The Indian market is a "good place to be" but valuations are at a 50 percent premium besides the economy facing some problems with policy execution and some sectors facing deep stress.
Brexit is going to be a very close vote. It is going to be a knife’s edge either way. What will happen is that there will be an instant reaction by the markets, but actually, there will then be a very longer period of negotiation, if we were to leave. So, I think after that kneejerk response, things will settle down quite quickly to a perhaps prolonged period of uncertainty. So, it is going to be very interesting 2-3 weeks in the UK. The market is probably a little bit on the complacent side in that it expects no change on Brexit. So, if we see a vote to remain, the markets will probably not do too much. If we see a vote to leave, there could be more of a break in the markets potentially.
Brexit really is very important for short term. I think the real thing will be the Fed and probably the things that we cannot forecast, the unknown unknowns that come from that field. And one of the more obvious places there might be say, China where clearly policy is evolving and that could be very influential on markets over time.
The markets have been very bad for an emerging markets investor for past several years. This asset class has underperformed the developed market equities now for several years. So, investors in emerging market funds generally are feeling very beaten up and although you have had that 20 percent rally from the very bottom, it only gets you back to where you would have been a year ago. Actually a lot of investors are making the decision whether the rally is a beginning of something better or is this just a bit of noise in markets which will remain under pressure.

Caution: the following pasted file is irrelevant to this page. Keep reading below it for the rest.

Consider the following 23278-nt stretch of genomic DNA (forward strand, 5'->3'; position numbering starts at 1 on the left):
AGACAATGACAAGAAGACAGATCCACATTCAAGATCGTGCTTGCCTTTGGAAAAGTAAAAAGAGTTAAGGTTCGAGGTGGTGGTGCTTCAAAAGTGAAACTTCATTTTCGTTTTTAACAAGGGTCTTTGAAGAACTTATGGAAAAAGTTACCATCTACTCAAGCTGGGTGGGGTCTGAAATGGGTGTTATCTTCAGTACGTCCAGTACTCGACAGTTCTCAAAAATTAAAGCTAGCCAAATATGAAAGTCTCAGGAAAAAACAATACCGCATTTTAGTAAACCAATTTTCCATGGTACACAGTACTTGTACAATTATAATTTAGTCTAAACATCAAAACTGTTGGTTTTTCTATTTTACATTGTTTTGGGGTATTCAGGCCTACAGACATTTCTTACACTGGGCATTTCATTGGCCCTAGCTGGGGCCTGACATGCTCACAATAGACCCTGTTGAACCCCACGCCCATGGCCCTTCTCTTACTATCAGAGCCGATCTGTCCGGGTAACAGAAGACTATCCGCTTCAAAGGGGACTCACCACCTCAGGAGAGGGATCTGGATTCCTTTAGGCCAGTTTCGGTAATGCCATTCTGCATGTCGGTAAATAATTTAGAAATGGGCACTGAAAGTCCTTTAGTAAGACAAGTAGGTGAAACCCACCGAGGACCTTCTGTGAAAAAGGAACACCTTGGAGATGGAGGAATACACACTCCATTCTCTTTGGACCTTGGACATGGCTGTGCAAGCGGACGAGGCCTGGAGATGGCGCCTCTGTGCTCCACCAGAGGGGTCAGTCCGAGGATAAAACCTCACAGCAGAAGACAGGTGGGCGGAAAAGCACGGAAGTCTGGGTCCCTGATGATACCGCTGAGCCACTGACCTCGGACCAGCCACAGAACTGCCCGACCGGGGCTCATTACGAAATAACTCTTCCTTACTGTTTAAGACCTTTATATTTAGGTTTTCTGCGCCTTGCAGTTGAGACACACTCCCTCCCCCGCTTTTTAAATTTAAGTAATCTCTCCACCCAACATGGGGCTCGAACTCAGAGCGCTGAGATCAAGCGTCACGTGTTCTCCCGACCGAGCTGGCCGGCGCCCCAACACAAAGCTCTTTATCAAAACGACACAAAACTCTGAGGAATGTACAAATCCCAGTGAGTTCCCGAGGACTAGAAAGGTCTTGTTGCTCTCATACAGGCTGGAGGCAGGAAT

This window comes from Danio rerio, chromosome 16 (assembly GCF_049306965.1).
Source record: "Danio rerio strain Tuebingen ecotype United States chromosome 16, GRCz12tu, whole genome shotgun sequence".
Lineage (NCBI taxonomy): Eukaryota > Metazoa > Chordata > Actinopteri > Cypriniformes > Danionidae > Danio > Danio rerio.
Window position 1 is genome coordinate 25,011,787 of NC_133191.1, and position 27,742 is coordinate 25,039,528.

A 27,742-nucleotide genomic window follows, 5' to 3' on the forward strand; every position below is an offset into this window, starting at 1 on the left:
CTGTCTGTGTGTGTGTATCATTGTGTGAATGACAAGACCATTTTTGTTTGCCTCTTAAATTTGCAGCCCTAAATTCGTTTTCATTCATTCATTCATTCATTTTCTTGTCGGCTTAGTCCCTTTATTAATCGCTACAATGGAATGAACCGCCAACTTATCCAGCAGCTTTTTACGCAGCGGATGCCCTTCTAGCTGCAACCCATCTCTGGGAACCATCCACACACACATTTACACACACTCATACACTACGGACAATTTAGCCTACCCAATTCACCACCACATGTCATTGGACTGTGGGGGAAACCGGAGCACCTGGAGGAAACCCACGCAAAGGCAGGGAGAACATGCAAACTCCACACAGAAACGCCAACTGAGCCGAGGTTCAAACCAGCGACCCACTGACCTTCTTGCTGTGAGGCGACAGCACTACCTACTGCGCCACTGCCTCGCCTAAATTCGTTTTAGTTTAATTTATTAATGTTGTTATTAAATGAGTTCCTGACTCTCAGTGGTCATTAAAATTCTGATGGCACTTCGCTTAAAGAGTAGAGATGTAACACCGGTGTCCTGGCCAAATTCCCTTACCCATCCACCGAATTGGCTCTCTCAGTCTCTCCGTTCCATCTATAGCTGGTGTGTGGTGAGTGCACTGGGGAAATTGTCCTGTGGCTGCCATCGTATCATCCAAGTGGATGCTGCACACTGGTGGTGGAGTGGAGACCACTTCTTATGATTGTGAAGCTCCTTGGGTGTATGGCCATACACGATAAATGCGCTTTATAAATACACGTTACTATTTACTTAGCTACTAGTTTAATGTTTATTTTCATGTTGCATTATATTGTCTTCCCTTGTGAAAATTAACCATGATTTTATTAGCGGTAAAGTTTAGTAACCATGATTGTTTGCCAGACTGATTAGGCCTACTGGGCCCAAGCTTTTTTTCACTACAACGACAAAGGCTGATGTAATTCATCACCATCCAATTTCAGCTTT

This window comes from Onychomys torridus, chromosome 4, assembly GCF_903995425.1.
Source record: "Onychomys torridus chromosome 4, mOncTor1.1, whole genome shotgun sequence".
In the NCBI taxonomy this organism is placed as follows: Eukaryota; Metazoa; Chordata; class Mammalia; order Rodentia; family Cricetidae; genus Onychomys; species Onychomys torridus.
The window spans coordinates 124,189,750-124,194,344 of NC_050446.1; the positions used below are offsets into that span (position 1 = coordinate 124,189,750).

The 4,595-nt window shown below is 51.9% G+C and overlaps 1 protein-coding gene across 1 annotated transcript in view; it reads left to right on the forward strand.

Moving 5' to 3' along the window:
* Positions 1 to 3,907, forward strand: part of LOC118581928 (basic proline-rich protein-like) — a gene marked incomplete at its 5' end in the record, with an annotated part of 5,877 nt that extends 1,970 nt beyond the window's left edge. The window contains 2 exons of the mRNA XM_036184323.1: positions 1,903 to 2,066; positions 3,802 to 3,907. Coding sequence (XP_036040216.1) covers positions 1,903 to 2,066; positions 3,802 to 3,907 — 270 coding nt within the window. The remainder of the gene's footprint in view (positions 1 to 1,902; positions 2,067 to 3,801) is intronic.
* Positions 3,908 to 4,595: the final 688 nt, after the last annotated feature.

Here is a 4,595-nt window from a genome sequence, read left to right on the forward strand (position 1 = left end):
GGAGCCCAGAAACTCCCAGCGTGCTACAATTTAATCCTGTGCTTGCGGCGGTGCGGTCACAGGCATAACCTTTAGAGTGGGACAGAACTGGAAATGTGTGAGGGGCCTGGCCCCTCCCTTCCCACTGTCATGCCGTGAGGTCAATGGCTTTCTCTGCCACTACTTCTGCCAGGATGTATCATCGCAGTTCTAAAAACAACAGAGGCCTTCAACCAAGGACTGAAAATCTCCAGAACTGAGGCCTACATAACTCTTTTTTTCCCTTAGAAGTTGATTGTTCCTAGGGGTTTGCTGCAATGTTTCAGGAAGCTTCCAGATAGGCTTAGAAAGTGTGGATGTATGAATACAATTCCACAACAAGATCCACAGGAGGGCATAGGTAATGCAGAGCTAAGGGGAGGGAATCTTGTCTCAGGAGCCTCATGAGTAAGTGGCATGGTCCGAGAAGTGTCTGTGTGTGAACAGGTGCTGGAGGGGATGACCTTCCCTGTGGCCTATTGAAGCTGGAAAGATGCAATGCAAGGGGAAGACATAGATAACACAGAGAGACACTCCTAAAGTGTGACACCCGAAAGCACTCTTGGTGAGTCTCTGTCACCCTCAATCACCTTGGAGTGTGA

We can certainly see signs of positive change in many respects. So, the Modi government in India, Jokowi in Indonesia, & recently, a new government in Brazil. Companies are beginning to react to the new environments. The Brazilian banks have laid off 10 percent of the staff. They are becoming more efficient. Korean banks becoming branches. Miners and oil companies are again cutting costs, generating more cash flow.
On a wider basis, the trouble with our asset classes is that it is very cheap. Sort of a significant discount to its history, significant discount to the developed world, but companies are still under very significant pressure. And that makes it difficult to make a compellingly positive story at this point.
Unfortunately, it is too early to say that the earnings are bottoming out but a bit of a turning point is seen. So, what we are seeing is signs of a response by electorates, by politicians, by banks, by companies, by just the people of emerging markets. But it is too early to say whether that is going to feed into a positive earnings trend or not. I would say that I would be cautiously optimistic, but the word cautious is not as important as the word optimistic.